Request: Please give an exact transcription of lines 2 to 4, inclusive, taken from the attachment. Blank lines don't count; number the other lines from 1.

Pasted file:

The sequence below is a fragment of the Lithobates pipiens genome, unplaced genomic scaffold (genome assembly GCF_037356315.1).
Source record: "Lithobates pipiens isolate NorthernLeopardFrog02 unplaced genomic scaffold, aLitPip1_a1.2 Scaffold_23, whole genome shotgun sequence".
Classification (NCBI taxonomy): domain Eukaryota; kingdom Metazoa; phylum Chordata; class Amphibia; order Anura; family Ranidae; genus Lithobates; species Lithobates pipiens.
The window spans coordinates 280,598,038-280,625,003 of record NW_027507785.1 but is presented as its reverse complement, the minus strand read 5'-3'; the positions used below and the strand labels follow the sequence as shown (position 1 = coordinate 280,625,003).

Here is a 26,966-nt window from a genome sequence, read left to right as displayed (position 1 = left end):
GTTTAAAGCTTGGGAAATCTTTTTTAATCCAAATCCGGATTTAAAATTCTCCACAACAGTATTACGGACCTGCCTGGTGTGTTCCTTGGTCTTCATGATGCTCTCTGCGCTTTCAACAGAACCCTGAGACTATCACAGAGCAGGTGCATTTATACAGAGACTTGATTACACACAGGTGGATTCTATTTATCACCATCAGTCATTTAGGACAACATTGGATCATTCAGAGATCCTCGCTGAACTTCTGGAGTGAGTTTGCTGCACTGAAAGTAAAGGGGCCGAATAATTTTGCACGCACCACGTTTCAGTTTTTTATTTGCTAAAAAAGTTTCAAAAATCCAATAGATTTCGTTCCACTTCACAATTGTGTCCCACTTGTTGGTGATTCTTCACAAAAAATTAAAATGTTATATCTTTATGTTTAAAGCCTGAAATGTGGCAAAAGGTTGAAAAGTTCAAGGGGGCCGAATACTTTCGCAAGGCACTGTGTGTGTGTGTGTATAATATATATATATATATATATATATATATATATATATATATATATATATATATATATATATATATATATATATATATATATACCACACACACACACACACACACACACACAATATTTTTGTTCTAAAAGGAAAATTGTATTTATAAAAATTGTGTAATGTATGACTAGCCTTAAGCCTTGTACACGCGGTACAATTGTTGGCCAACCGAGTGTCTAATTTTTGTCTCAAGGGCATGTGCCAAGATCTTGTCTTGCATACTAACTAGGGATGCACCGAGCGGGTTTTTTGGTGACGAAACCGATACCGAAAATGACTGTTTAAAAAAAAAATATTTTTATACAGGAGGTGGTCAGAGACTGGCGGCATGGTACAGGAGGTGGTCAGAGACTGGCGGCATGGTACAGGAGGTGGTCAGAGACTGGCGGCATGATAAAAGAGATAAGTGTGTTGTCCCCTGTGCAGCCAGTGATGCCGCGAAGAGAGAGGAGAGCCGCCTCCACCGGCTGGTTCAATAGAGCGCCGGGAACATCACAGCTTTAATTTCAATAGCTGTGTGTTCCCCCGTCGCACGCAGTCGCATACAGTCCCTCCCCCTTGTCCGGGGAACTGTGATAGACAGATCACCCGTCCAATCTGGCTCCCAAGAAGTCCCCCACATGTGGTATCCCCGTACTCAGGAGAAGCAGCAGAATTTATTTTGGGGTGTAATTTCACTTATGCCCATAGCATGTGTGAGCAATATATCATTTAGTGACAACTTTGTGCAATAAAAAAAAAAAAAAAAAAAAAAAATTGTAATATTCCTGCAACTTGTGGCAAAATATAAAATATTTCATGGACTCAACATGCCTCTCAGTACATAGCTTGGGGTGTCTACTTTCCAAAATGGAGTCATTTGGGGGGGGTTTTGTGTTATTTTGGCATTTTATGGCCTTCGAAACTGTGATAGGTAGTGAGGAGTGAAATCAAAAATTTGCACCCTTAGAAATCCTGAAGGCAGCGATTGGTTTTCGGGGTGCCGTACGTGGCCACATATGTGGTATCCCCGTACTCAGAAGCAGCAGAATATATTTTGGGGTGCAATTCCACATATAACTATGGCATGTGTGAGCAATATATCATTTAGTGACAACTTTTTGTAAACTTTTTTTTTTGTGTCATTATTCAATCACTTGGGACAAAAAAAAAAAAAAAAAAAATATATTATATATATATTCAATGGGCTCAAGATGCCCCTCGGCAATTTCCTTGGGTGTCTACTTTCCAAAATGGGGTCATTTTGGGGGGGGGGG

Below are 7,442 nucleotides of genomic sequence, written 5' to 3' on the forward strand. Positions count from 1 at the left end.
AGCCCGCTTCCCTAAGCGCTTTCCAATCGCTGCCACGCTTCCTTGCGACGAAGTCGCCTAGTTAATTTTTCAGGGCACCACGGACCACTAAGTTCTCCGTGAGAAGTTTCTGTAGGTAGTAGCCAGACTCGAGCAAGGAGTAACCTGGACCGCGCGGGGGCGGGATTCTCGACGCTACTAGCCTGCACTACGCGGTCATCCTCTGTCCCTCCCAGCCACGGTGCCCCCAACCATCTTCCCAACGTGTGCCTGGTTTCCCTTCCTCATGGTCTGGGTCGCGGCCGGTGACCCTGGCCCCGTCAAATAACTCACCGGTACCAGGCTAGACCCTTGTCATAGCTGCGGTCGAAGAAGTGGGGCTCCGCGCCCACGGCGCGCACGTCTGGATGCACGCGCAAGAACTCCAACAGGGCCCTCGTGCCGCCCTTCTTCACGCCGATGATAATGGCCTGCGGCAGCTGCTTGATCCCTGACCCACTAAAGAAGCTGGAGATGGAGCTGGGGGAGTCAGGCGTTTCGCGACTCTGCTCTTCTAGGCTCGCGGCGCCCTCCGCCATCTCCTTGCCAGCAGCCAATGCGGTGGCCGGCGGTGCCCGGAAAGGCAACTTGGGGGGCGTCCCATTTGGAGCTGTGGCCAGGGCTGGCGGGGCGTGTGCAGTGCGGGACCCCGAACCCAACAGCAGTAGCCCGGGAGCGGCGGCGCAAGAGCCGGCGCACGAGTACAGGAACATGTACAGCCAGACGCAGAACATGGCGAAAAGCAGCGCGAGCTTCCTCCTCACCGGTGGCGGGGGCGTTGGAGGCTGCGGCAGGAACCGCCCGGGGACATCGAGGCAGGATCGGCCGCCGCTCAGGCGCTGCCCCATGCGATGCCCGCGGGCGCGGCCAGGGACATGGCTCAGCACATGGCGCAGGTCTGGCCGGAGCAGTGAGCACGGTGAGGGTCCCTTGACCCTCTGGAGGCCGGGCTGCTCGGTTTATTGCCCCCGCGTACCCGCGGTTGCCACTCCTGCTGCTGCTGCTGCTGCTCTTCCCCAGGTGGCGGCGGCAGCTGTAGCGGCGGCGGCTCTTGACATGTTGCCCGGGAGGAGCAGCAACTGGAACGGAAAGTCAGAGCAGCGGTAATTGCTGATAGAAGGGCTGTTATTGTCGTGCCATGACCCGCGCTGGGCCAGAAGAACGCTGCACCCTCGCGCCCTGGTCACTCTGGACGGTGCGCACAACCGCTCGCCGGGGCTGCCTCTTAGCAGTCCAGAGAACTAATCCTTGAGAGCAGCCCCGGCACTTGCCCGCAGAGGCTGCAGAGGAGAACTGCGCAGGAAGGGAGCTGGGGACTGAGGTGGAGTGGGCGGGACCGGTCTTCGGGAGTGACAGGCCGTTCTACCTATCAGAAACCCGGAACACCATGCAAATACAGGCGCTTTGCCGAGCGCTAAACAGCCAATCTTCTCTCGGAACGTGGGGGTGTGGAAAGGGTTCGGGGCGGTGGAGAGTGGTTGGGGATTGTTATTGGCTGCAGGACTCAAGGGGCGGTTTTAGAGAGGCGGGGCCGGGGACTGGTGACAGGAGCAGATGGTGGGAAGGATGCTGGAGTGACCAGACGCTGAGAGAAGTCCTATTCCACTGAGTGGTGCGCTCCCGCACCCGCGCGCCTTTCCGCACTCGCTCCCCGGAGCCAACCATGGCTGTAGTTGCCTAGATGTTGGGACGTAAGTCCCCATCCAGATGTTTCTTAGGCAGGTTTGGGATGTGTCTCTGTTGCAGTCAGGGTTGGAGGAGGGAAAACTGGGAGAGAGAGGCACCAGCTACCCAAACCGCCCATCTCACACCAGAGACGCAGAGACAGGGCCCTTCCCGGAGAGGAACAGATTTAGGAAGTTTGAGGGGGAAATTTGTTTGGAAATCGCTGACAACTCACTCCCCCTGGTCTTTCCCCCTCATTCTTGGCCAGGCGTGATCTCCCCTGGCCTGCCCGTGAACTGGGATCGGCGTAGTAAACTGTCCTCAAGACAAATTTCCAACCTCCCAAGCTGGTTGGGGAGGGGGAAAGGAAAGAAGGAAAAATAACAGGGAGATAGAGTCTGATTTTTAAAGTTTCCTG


Source record: "Lithobates pipiens isolate NorthernLeopardFrog02 unplaced genomic scaffold, aLitPip1_a1.2 Scaffold_23, whole genome shotgun sequence".
Classification (NCBI taxonomy): domain Eukaryota; kingdom Metazoa; phylum Chordata; class Amphibia; order Anura; family Ranidae; genus Lithobates; species Lithobates pipiens.
The window spans coordinates 280,598,038-280,625,003 of record NW_027507785.1 but is presented as its reverse complement, the minus strand read 5'-3'; the positions used below and the strand labels follow the sequence as shown (position 1 = coordinate 280,625,003).